It means reminding people that the things they consume — clothes, furniture, other consumer objects, have an impact on biodiversity. This is the job not only of government, but also of businesses, all stakeholders — including us as individuals.
In addition to this, high level support for the implementation of the post-2020 global biodiversity framework will be critical in terms of awareness. True transformation cannot happen without a whole-of-government and whole-of-society approach.
What are the most prominent extinction rates around the world and what impact does this have on our lives and futures? What are the economic costs of these threats?
WWF’s Living Planet Report 2022 states that monitored wildlife populations, including mammals, birds, amphibians, reptiles and fish, have seen a devastating 69 per cent decrease since 1970.
The Living Planet Report also states that Latin America and the Caribbean regions have seen the largest decline of monitored wildlife populations globally, with an average decline of 94 per cent between 1970 and 2018.
IPBES reports that over a million species of animal and plant life are currently threatened with extinction — more than any other time in human history. The impact of these harsh realities is detrimental to our planet and to all of humankind.
Our economies are embedded in natural systems and depend considerably on the flow of ecosystem goods and services, such as food, other raw materials, pollination, water filtration and climate regulation. With over $44 trillion of assets globally, over half of the world’s GDP is dependent on nature and thus is at risk from nature loss. The loss and decline of biodiversity does, and will continue, to impact us all. And the effects are not just economical; biodiversity loss affects human health, wellbeing, livelihoods, development, and resilience.
What is happening in our seas and oceans and what is needed to change our relationship with nature? How can we stop this loss? Are there good models we can follow?
The ocean and the life therein are facing a growing range of pressures, increasingly impacting the ability of marine ecosystems to provide the range of services that underpin a healthy, well-functioning planet and society.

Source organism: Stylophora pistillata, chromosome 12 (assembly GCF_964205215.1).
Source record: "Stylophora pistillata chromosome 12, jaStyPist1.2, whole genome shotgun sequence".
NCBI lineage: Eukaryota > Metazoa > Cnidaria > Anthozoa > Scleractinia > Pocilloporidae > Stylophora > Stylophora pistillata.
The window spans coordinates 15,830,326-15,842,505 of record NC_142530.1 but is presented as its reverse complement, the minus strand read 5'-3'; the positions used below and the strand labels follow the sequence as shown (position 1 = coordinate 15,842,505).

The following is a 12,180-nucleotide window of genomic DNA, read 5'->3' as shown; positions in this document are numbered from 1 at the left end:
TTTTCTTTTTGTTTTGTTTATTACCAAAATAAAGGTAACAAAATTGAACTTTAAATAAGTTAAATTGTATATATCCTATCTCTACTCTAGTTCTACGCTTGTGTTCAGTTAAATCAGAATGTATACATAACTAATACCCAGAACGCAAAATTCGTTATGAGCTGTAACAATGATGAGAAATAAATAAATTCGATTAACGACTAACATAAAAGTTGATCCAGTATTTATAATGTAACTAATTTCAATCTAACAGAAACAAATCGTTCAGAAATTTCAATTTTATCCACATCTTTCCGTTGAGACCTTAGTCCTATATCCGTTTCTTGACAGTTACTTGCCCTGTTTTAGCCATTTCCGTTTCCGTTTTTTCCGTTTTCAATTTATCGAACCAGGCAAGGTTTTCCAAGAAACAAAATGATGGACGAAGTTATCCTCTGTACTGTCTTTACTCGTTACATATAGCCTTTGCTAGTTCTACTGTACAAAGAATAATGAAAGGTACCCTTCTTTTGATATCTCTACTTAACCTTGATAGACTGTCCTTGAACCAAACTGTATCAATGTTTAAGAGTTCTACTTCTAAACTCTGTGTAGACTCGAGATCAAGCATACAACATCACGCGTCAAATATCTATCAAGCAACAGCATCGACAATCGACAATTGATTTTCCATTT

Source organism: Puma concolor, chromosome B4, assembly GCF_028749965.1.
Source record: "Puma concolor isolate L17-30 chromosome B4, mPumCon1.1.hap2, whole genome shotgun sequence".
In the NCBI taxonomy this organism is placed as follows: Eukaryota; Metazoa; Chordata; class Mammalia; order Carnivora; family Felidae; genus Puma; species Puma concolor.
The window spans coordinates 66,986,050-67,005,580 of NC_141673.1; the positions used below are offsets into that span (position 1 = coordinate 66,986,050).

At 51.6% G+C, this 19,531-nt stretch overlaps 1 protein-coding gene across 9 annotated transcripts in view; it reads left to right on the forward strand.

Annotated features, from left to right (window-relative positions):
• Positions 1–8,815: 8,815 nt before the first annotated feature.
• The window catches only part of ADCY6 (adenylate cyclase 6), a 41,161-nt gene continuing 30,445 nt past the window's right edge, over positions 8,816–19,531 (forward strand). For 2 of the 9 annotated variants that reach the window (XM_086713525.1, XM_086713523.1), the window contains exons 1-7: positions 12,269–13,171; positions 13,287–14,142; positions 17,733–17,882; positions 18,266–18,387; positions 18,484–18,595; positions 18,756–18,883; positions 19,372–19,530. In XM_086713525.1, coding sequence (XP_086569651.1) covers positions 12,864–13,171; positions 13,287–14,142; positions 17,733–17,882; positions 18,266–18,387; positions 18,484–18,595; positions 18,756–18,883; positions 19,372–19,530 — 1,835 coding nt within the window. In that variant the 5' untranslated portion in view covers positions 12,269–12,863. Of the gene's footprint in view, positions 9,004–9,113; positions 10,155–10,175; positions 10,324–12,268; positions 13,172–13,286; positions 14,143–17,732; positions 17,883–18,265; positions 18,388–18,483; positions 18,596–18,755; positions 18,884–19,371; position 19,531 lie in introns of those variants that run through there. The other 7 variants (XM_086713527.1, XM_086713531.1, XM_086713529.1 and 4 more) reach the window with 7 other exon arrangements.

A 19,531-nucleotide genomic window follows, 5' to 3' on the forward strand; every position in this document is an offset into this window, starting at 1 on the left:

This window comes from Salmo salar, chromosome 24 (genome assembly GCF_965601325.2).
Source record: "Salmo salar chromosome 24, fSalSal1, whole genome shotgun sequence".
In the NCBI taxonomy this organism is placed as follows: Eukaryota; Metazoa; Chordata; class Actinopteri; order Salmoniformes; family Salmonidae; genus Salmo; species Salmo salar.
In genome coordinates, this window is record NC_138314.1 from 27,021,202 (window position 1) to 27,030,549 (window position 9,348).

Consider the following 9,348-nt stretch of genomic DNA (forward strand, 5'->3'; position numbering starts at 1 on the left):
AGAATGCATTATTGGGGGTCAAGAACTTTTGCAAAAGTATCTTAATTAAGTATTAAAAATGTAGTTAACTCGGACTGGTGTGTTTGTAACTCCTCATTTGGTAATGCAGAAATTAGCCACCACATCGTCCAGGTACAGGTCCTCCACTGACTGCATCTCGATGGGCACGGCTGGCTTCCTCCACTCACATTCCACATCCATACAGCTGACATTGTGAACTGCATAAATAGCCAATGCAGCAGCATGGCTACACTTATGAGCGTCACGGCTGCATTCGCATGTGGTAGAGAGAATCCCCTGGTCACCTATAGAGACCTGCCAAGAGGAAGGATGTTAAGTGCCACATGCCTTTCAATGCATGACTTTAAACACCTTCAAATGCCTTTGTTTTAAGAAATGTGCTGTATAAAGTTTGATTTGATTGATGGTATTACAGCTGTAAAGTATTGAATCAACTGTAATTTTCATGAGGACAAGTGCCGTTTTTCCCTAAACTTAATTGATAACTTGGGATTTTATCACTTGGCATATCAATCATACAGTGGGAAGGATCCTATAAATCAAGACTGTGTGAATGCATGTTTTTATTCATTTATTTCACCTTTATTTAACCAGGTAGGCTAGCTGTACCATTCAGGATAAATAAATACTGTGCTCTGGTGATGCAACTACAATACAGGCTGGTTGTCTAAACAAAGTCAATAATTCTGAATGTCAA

Climate change and other human-driven changes are having enormous impacts. Approximately half of the live coral cover on coral reefs has been lost since the 1870s. Marine plastic pollution has increased tenfold since 1980, affecting at least 267 species, including 86 per cent of marine turtles, 44 per cent of seabirds and 43 per cent of marine mammals. Nearly 3,400 square kilometres of mangrove forests were lost between 2000 and 2016.
There are few parts of the ocean that we have not affected and overall 66 per cent of the ocean area is experiencing increasing cumulative impacts from multiple pressures. Recent estimates indicate that more than 10 million tons of plastic waste are currently entering the oceans every year, endangering fish, seabirds and other taxa. Under a ‘business as usual’ scenario, the rate at which plastic pollution enters aquatic ecosystems is projected to increase by 2.6 times the level of 2016 by 2040. And the amount of fish stocks at biologically sustainable levels has decreased by roughly 90 per cent since 1974. These numbers are not just alarming, they are catastrophic.
The interconnected nature of the ocean means that impacts on marine biodiversity are not constrained to one place, but rather they affect the global community as a whole. Unfortunately, these impacts are felt most deeply by vulnerable communities, particularly developing countries and Small Island developing States (SIDS). The remote nature of many ocean areas also makes it difficult to research and monitor the ocean, and to effectively enforce regulations in the ocean. The ocean is also valued and used in many different ways, and these uses are not always sustainable and compatible.
Furthermore, our financial models and patterns of production and consumption exacerbate these challenges. For example, the value of harmful incentives as a proportion of all fishing subsidies increased between 2009 and 2018. Of the more than $35 billion provided as fishing subsidies in 2018, some $22 billion was spent on subsidies linked to overfishing.
This underlines the urgent need for ocean action to not only focus on improving the scale and effectiveness of ocean protection, but also to better engage various users of biodiversity in actions for conservation and sustainable use. For too long, various ocean stakeholders have worked in silos, limiting our ability to address the underlying drivers of biodiversity loss and to capitalise on the various strengths of different sectors and stakeholders.